WHEN'S THE RIGHT TIME?
Rabbi Shimon Ben Elazar said: "Do not mollify your friend when he is angry, and do not console him when the dead person is still before him. And, don't ask him questions when he swears an oath (in anger). And, don't try to see him at the time of his sin."
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1. What do all of these statements share as a common denominator?
2. Why are these all inappropriate times for intervention?
3. What is Rabbi Shimon Ben Elazar worried about?
The Sages considered anger to be among the most destructive qualities of human behavior. Rabbi Shimon Ben Elazar sees striking similarities between anger and grief.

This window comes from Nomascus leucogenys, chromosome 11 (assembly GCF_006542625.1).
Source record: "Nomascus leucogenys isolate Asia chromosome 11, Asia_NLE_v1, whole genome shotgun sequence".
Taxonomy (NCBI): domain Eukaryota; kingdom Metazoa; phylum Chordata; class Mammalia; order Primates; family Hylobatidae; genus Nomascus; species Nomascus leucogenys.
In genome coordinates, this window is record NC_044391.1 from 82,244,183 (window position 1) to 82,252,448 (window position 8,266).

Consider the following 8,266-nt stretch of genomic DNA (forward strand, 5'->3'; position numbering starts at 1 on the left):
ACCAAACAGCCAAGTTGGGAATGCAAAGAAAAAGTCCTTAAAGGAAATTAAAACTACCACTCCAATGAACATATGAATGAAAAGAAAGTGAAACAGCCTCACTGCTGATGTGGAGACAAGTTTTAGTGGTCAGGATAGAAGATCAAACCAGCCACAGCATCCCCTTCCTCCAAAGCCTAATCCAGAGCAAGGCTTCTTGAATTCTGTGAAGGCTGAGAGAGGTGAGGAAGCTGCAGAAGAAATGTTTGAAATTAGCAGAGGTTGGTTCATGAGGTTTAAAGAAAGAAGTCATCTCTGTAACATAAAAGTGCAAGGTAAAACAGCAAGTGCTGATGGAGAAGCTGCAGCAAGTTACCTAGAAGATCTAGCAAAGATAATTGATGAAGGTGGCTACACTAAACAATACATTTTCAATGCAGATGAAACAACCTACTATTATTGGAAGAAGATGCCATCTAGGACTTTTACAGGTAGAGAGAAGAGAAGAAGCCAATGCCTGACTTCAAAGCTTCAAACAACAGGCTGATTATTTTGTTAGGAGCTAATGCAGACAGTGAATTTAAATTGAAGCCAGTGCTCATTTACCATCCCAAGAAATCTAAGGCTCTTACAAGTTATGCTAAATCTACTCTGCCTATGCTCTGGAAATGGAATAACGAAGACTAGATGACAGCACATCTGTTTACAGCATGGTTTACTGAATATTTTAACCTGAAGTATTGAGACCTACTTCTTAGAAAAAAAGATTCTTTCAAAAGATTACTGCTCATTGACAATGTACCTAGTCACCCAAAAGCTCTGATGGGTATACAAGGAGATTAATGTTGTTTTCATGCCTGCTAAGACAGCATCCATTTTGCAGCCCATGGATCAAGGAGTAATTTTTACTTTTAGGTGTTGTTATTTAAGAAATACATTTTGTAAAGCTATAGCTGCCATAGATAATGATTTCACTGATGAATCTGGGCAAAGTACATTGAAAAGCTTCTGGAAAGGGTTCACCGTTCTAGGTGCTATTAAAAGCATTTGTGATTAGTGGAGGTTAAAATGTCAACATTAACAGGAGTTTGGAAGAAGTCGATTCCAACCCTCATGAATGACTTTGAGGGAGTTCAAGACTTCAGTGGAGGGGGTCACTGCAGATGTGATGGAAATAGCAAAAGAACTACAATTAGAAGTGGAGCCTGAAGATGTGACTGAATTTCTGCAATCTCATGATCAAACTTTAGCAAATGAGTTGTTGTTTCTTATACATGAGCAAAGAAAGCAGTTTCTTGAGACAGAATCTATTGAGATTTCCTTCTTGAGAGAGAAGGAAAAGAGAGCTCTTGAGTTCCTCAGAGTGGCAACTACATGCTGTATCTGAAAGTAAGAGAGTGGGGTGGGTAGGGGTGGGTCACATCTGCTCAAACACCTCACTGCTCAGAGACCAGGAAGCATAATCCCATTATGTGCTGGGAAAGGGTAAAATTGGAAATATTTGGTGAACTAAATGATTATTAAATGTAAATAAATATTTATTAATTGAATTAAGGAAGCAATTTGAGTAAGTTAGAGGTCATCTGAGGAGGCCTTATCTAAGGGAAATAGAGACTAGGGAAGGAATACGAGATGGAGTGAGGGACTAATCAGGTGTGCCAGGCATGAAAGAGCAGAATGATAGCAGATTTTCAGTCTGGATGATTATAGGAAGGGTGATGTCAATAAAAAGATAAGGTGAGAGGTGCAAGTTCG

He cautions us not to try an engage a person in conversation when he is certain that they will not be ready to hear you.
It is better to wait for a moment when their heart is empty of rage and grief, so that it can be filled with consolation.
When will that time be? Rabbi Shimon does not tell us but we may assume it is anytime when anger and grief are not present. Thus the halacha teaches not to open a conversation with a mourner, but rather let the mourner begin the conversation so that we are signaled that he is ready to be consoled.